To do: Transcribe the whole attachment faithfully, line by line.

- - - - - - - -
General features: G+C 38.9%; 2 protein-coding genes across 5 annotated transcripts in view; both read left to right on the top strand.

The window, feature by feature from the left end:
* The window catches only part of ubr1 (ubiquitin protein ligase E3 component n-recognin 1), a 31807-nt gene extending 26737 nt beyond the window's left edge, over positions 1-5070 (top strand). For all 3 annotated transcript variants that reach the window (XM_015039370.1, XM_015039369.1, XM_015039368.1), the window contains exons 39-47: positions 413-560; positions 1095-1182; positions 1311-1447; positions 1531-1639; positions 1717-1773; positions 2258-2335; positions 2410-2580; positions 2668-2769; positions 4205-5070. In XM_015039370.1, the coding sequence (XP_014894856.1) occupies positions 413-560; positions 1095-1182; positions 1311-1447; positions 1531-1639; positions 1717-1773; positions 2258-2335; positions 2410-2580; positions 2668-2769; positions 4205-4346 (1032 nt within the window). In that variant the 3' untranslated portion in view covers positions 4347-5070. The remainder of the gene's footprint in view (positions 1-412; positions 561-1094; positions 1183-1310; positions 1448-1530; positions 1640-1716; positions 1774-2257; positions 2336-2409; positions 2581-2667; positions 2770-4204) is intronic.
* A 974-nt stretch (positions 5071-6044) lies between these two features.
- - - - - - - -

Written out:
General features: G+C 38.9%; 2 protein-coding genes across 5 annotated transcripts in view; both read left to right on the top strand.

The window, feature by feature from the left end:
* The window catches only part of ubr1 (ubiquitin protein ligase E3 component n-recognin 1), a 31807-nt gene extending 26737 nt beyond the window's left edge, over positions 1-5070 (top strand). For all 3 annotated transcript variants that reach the window (XM_015039370.1, XM_015039369.1, XM_015039368.1), the window contains exons 39-47: positions 413-560; positions 1095-1182; positions 1311-1447; positions 1531-1639; positions 1717-1773; positions 2258-2335; positions 2410-2580; positions 2668-2769; positions 4205-5070. In XM_015039370.1, the coding sequence (XP_014894856.1) occupies positions 413-560; positions 1095-1182; positions 1311-1447; positions 1531-1639; positions 1717-1773; positions 2258-2335; positions 2410-2580; positions 2668-2769; positions 4205-4346 (1032 nt within the window). In that variant the 3' untranslated portion in view covers positions 4347-5070. The remainder of the gene's footprint in view (positions 1-412; positions 561-1094; positions 1183-1310; positions 1448-1530; positions 1640-1716; positions 1774-2257; positions 2336-2409; positions 2581-2667; positions 2770-4204) is intronic.
* A 974-nt stretch (positions 5071-6044) lies between these two features.